According to the Pearson site advertising for edTPA evaluators, evaluators can have either "University or PK-12 classroom teaching experience" so actual classroom teaching experience is not required. In addition, the "experience" can be anywhere in the United States and need not be in public schools. Someone who works with teacher education students who work with rural children who attend religious schools is deemed qualified to evaluate student teachers working in inner city public urban minority schools and vice versa. Evaluators do receive between 19 and 23 hours of self-paced online training for which they are paid between $190 and $240, or about $10 an hour, which is about what a Starbucks barista is paid. They also receive $75 for each sixty-page student teacher portfolio they evaluate, or a little more than a dollar a page or about $15 per hour, the salary now being demanded by representatives of fast food workers.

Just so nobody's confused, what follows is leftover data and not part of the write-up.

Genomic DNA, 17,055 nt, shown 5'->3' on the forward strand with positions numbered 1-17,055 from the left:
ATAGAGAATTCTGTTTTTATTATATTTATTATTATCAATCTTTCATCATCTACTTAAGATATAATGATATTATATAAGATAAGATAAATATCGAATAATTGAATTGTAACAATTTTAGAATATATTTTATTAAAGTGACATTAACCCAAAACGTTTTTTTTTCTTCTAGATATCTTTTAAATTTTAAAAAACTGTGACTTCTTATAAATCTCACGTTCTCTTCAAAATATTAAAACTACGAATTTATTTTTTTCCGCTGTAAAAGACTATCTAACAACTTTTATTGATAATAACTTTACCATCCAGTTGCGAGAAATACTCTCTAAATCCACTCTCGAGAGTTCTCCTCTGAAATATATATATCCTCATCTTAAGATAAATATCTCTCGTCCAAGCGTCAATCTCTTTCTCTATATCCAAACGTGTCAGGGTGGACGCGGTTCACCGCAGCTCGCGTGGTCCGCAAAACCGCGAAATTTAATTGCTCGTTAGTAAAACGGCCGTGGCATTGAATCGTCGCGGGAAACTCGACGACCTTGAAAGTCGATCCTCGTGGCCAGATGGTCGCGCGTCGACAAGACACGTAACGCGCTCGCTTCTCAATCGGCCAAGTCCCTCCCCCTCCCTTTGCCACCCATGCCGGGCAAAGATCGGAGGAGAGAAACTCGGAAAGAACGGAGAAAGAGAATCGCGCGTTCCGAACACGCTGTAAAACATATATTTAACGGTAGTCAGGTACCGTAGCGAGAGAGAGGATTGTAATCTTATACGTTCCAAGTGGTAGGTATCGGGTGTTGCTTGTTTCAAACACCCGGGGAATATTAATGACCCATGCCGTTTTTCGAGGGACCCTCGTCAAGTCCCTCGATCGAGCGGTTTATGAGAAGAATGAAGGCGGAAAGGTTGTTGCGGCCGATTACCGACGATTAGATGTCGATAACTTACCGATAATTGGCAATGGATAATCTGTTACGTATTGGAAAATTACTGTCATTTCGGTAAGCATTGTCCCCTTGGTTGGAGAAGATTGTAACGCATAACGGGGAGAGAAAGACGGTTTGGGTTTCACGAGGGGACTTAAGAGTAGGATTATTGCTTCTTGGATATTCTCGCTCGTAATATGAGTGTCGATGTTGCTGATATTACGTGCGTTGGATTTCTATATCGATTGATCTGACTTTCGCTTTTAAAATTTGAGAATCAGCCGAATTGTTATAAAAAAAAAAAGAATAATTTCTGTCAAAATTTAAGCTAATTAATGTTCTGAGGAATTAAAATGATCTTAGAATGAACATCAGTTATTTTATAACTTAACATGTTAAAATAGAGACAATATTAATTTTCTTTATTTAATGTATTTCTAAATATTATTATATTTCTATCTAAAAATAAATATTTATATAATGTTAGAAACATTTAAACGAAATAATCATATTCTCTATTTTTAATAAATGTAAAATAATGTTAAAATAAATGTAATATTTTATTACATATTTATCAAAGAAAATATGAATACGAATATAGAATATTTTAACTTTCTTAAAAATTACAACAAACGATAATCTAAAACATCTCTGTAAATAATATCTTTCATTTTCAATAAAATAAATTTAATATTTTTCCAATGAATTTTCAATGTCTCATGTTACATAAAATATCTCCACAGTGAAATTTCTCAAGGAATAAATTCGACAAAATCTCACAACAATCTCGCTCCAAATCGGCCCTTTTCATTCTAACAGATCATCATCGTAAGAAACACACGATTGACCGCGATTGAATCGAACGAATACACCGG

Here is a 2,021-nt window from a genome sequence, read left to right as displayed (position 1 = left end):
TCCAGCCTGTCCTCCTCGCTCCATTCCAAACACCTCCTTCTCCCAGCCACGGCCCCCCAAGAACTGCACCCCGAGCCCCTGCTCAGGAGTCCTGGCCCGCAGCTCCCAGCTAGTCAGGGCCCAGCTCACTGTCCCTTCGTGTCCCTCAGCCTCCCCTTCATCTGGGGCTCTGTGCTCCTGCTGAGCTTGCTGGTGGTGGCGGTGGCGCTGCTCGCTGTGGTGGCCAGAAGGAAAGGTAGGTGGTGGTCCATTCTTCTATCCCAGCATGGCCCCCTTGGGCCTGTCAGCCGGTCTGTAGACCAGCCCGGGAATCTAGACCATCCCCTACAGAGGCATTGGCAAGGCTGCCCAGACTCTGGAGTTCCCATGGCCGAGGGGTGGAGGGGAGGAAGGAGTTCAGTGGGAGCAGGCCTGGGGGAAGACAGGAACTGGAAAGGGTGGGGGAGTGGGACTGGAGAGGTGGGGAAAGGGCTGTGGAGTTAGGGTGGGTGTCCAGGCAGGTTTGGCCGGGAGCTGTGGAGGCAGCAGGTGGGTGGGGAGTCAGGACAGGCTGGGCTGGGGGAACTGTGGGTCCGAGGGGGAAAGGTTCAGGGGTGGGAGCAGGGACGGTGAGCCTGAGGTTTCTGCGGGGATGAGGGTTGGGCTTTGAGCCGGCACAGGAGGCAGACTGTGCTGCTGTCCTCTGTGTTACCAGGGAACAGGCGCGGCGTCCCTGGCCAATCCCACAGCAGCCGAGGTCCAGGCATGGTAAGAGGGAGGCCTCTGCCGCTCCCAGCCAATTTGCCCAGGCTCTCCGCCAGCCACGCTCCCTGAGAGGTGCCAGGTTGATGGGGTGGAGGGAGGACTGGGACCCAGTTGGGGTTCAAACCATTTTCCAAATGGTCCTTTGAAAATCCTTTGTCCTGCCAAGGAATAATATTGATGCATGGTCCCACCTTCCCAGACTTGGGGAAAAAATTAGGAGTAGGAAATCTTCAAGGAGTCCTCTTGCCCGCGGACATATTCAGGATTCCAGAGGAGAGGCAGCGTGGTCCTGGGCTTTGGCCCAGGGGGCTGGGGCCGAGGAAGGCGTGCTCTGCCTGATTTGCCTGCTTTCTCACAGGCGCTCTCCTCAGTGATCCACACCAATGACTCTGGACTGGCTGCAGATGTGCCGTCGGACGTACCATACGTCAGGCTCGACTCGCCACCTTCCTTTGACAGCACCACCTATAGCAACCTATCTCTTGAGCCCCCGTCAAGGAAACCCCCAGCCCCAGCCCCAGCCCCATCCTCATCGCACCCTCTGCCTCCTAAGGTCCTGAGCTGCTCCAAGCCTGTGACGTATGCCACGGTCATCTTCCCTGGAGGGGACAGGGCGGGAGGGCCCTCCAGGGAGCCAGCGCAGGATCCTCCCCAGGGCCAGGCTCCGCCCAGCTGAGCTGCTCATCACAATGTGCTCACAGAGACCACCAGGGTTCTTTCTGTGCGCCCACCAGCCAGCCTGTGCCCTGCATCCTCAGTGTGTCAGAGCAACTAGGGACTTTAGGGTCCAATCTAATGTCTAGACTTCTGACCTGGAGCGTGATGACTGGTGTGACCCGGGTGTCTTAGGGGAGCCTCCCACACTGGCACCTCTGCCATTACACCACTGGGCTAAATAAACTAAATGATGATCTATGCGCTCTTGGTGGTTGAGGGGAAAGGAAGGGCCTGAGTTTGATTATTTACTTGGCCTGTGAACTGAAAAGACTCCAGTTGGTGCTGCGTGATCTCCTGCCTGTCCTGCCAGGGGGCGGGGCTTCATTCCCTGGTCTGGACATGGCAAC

Members of the New York State Board of Regents need to watch John Oliver's HBO Last Week Tonight show on Standardized Testing where he nailed Pearson for profiting at the expense of children and public education in the United States. If you have not seen it yet, clink the link and watch it. I laughed a lot but can't really say I enjoyed the show; it was too disturbing. It won't be funny until companies like Pearson are brought down, especially given how they keep failing our children and schools by failing their own tests.